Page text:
| A judicial sale is when the
lender has the property listed for sale under the supervision
of the court. If there are no offers from the judicial
sale, the lender can seek an order absolute of foreclosure,
therefore becoming the new owner.
The foreclosure process is quite complicated and your
ability to secure a good price will, in many cases,
depend on what stage the process is at. It will also
depend on your ability to choose a knowledgeable realtor,
whose expertise can guide you smoothly through the process.
UPSIDE OF FORECLOSURES
No fear of upsetting the vendor. In many cases
if you write a low-ball offer on a listed property,
the vendor may become upset and counter at full list
price, essentially telling you to go away. In a foreclosure,
depending on what stage it is at, the lenders or the
courts do not have an emotional attachment to the property.
They will either accept, reject or, in rare circumstances,
Good price. Sometimes foreclosures are priced
below market value.
Quick possession. In many case foreclosures
are vacant allowing for a quick possession. So, if you
need to start renovations right away, it is possible
to do so.
DOWNSIDE OF FORECLOSURES
No condition offer. Usually, if you wish to
purchase a foreclosure, a no condition offer must be
presented to the court for approval. This means you
cannot make the offer subject to a home inspection or
financing. You have to be absolutely sure you can obtain
financing to buy the property before tendering your
Property sold as is. When you write an offer
on a foreclosure you must sign a schedule A form. This
form specifies that you are waiving your right to litigation
if you take possession of the property and it is not
in the same shape it was when you originally viewed
it. It also specifies that lender or court makes no
warranties or representations that anything in the property
functions as it should. As well, none of the chattels
( fridge, stove, etc) are sold, conveyed or transferred
with the property. The property is sold “as is,
where is” and there is no guarantee that you will
get a survey or Real Property Report.
Multiple Offers. In many cases, when a foreclosure
is listed, there is a time period that offers must be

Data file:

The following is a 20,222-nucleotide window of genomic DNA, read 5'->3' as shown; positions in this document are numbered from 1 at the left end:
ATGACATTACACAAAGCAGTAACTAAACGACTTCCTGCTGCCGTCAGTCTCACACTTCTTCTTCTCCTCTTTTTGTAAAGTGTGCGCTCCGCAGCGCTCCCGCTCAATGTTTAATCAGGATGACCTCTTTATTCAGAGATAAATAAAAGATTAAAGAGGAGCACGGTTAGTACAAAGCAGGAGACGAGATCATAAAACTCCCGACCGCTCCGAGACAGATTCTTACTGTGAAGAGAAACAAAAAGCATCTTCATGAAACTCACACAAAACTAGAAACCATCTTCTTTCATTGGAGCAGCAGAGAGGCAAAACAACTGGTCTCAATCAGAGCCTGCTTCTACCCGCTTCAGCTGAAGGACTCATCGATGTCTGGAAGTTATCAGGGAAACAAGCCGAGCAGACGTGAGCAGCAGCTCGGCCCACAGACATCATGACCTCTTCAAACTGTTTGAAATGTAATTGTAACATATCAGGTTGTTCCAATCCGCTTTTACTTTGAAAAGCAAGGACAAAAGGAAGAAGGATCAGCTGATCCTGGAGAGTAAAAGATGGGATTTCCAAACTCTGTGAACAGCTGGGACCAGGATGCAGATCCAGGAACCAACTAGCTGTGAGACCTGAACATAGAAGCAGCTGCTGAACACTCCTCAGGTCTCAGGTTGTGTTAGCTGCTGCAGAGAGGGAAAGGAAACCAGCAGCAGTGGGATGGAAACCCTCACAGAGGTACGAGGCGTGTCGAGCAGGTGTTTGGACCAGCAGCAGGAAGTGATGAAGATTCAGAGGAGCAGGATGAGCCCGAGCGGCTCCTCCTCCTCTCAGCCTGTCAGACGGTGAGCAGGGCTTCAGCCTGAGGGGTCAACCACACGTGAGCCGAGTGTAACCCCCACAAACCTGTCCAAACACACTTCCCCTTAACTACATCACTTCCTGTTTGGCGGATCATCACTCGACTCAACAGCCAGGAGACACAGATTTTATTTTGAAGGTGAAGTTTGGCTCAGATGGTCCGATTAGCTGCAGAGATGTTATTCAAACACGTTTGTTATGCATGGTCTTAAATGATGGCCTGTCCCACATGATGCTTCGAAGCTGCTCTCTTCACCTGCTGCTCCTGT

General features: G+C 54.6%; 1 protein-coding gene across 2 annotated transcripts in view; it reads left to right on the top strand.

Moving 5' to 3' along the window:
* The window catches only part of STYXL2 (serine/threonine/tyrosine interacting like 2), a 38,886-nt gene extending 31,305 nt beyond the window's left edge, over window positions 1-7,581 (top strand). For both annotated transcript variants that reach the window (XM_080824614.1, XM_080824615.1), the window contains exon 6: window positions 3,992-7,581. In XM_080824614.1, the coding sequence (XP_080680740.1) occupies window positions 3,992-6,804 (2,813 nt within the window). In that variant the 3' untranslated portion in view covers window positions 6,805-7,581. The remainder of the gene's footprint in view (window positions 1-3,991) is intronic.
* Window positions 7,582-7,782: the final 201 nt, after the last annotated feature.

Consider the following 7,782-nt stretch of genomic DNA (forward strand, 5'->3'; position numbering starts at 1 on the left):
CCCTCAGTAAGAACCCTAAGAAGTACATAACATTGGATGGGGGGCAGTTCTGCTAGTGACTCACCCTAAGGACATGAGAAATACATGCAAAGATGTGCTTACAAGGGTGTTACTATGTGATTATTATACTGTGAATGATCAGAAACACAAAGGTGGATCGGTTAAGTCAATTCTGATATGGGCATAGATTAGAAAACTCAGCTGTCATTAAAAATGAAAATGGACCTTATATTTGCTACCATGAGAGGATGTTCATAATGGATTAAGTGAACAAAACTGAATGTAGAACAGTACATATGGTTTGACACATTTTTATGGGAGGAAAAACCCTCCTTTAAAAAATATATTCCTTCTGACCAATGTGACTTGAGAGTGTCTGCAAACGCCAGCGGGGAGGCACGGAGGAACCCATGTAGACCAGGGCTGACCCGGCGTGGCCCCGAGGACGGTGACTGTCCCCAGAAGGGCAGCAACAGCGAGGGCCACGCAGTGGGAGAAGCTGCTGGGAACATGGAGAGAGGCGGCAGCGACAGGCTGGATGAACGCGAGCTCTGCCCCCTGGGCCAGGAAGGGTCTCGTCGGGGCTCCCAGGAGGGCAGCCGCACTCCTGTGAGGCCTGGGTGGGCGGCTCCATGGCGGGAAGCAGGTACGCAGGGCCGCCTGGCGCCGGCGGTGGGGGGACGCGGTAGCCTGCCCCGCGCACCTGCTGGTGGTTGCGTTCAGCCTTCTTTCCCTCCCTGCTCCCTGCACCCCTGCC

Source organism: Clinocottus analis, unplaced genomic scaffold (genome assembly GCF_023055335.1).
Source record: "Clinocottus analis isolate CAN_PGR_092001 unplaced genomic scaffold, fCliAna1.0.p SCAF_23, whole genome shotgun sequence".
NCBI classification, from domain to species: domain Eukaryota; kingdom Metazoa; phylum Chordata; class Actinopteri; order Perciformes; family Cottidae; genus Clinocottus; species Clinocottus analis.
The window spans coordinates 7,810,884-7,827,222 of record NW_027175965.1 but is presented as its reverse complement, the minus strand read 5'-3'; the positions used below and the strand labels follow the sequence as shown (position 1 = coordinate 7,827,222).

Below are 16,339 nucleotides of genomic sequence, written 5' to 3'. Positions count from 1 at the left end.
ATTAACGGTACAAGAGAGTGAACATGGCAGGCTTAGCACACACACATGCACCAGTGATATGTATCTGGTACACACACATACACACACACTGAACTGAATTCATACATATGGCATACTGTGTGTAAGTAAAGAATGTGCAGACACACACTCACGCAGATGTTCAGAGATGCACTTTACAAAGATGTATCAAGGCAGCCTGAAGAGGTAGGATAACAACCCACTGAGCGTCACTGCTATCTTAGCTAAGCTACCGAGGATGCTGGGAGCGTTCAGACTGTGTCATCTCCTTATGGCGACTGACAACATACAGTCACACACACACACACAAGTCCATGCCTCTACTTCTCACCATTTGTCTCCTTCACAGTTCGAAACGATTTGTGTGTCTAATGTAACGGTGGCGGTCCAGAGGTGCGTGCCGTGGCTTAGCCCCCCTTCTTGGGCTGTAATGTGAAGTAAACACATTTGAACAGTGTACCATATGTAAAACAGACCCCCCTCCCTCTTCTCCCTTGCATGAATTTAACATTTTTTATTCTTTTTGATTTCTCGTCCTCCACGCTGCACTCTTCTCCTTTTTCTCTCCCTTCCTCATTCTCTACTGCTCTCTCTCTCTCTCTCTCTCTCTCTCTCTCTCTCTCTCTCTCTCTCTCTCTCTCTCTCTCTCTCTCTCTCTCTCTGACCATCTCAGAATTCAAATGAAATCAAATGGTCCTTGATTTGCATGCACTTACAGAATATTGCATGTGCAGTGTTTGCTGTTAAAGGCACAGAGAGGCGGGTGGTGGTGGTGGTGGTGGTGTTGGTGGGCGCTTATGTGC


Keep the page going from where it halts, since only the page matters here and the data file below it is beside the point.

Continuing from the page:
left open before they can be dealt with. Sometimes this
time period is as long as two months. Usually, during
this time period, a number of offers come in on the
property. It then becomes a multiple offer situation
where the best offer is accepted. The best offer may
well be over the asking price for the property.
Paying too much. When a lender forecloses
on a property there are costs involved such as legal
and realtor fees. Sometimes, if a lender hopes to recover
these costs, the property is listed at an asking price
higher than what it’s worth.
FIXER UPPERS, MOTIVATED VENDORS, DISTRESS SALES,
Sometimes you may find the best deal with other types
of properties. A vendor may decide to price a property
well because it needs major repairs and he or she is
not inclined or cannot afford to do.
If a vendor is getting transferred to another country
or province, for employment purposes, there may be some
motivation to take a reduced price on the property to
affect a quick sale.
If there is marital discord, a home may be priced below
market value as the couple may no longer wish to remain
in a home that has stood witness to bad memories.
In an estate sale, sometimes there are family beneficiaries
of the will who are more concerned with getting their
hands on their share of the cash than they are with
fair market value.
So you see, real estate deals come in many forms. If
you are working with an experienced realtor who can
help you determine vendor motivation, track deals as
they become available, and negotiate the best price
and terms, you have a much better chance of succeeding
with your investment goals.
If you have any questions or would like more information,
feel free to call Brian Braaksma, Sutton Canwest Vista,
278-9208. Usually, I can save you a lot of time by talking
to you for a few minutes to determine your real estate